Finally and perceptively, Giddens warned that a neoliberal global order would lead to violence, and that the left needed to find ways to mitigate that. When social conflict occurs in a globalised free market, Giddens said, you can’t solve it by coexisting or by separation.
“No culture, state or large group can with much success isolate itself from the global cosmopolitan order,” Giddens wrote.[iii] As a result, conflicts would lead more quickly to open violence and the left would have to be the party of dialogue not conflict.
What strikes me today about this political framework, on which Third Way social democracy was built, is its absolutism. The state would wither, the market would triumph, the welfare state would have to be abandoned, class solidarity would collapse, and individual lifestyle politics would dictate everything. This was the assumption.
But nearly 25 years after its publication all of the things that were considered already gone are still here, even in a society like Britain which became under Major, Blair and Cameron a laboratory of social atomisation. The RMT union is still able to shut down London’s Tube network; the welfare budget still makes up 34% of all state spending in the UK; market experiments in the railway system have gone badly wrong. Even at my local tube station in London, there is a union rep who defies the management instruction to wear a name badge by sporting one with the word “Lenin”.
Though Giddens never subscribed to the “end of history” thesis, the assumption underpinning his project was that markets were efficient and tended towards equilibrium and prosperity. Like Bernstein, he created a formula for coping with capitalist stability that failed to survive the return of instability.
In the hands of Blair, Clinton and Schroeder these assumptions became an excuse for venal collaboration with the interests of corporations against those of the very people who voted for social democracy. But even in their purer, academic form, Giddens’ assumptions have been negated by the political, economic and social realities of the capitalism that emerged after 2008.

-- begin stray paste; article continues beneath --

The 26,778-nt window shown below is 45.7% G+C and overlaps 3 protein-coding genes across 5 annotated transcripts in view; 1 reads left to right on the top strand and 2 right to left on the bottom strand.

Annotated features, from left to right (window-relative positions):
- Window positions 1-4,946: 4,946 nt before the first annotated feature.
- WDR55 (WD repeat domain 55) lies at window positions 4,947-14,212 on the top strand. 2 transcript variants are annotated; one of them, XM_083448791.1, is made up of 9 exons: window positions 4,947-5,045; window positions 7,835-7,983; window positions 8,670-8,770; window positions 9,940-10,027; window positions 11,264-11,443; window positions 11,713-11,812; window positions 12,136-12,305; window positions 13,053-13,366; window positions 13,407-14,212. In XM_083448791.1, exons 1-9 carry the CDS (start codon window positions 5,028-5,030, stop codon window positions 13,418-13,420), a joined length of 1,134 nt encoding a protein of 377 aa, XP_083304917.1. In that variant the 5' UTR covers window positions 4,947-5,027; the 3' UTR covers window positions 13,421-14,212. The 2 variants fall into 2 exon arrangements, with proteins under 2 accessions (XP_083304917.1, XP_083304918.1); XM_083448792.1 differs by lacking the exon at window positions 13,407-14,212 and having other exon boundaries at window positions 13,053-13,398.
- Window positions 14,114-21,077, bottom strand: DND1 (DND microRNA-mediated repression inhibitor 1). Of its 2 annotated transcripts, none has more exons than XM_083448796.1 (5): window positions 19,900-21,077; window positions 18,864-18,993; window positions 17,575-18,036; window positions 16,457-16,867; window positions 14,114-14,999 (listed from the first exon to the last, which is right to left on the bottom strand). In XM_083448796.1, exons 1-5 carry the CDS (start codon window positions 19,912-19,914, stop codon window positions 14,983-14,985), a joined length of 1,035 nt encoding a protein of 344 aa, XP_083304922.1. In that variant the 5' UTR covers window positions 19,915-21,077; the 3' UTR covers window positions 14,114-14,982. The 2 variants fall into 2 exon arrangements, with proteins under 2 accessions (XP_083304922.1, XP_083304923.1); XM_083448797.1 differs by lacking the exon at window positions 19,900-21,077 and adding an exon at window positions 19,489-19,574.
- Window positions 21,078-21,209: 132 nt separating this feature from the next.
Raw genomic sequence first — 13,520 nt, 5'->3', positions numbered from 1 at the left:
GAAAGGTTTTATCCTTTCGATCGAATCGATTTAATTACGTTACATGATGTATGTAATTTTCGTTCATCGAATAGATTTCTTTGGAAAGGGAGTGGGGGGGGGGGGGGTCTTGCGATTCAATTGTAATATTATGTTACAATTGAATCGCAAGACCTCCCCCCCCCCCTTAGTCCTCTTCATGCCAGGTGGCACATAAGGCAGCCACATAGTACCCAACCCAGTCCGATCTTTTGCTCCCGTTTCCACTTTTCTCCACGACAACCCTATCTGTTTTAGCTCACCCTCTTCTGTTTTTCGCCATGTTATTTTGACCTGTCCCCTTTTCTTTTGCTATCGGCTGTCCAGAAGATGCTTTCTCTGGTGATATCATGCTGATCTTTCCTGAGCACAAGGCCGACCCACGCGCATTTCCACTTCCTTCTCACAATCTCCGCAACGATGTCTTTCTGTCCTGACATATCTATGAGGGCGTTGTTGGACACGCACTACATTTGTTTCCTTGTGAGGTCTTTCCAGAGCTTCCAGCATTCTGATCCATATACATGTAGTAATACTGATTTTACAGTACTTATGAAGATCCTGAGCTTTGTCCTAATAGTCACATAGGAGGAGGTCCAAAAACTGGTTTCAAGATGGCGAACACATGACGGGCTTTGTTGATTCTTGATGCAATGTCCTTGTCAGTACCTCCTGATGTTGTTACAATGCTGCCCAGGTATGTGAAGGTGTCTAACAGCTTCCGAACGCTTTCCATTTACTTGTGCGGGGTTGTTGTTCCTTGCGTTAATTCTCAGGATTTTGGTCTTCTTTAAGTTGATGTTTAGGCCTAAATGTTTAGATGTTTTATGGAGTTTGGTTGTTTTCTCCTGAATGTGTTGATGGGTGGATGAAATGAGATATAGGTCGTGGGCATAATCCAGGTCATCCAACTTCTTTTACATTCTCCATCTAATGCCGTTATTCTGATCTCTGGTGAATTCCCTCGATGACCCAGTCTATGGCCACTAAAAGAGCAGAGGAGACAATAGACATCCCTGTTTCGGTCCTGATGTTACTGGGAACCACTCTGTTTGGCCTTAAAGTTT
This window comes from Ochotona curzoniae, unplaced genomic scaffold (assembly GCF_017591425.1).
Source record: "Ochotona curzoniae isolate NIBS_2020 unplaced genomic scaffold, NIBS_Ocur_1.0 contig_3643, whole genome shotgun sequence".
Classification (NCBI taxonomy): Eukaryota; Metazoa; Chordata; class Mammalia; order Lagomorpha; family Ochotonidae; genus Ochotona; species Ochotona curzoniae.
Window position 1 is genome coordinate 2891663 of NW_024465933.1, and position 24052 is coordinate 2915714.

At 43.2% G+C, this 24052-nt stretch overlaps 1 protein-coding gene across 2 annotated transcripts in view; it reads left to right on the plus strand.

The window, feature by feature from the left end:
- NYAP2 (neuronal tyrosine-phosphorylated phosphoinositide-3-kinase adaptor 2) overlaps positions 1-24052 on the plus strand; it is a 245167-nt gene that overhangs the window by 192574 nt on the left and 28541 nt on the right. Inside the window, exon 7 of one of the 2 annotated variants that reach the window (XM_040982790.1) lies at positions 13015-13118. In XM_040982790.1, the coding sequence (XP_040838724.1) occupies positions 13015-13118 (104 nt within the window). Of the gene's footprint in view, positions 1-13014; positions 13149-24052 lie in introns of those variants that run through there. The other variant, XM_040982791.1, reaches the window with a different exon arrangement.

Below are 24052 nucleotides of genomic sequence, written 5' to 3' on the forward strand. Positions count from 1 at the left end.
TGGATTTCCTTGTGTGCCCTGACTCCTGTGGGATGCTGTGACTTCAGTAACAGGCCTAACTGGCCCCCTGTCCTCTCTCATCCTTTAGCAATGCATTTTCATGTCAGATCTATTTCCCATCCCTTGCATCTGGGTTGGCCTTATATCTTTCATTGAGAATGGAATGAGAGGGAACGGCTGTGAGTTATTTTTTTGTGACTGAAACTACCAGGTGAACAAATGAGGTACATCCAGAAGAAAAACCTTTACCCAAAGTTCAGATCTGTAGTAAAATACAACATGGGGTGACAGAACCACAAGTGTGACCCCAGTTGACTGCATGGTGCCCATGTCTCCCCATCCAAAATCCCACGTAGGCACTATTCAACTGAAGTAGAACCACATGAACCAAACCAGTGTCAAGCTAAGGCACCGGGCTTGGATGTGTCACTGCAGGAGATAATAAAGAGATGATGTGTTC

The most important fact about the new reality is that, since 2008, states, regions and communities have begun to attempt to exit the system. What was deemed impossible has become the dominant trend: the desire to cancel, reverse or block globalisation. Whether it be the globalisation of workforces through migration, or the privatisation of the public realm in the name of trade liberalisation, or the impoverishment of industrial communities through offshoring.
Interestingly, the very forces Blairism assumed were spent – community, trade unionism, working class identity and of course language and ethnicity – have been factors driving this rush for the exit, both to the left and right.
As Giddens predicted, such projects are met with violence – sometimes literally as the Catalan people found out on 1 October 2017 – and sometimes via the more subtle coercion of closing a nation’s banking system, as the Greeks experienced in June 2015.
But wherever the “exit” strategy is adopted, the key institution is the one Giddens – and Blair – assumed would have diminishing power in a neoliberal universe: the democratically elected national government.
As to what is driving the desire for exit, it is primarily insecurity. All over the world, state welfare provision has been ripped up, but not replaced by any new forms of solidarity as Giddens advocated. As I wrote in the first essay of this series, one of the huge drivers of populist anger and insecurity is the enhanced fear of “what might happen”, whether it’s the possibility of the working class person falling into the under-class because they lose their highly precarious job; or a migrant occupying a place in front of you in the doctor’s waiting room; or a home-grown jihadi terrorist blowing up your children at a pop concert.
“No more change!” was the demand campaigners in Thuringia told me they heard on the doorstep, from voters who had switched to the AfD. Ludicrous as it may sound to the paid-up technocrats who still believe in neoliberalism, it is a rational desire when change brings only stress, impoverishment and anxiety – and in this case perceived competition for a limited welfare and social budget.
Practically, far from empowering those from whom the safety net was removed, neoliberal policy during the crisis became increasingly focused on coercing them, as with the scandalous disability assessments by the DWP in the UK or in the mass incarceration programmes of black people in America which boomed under both Clinton and Obama.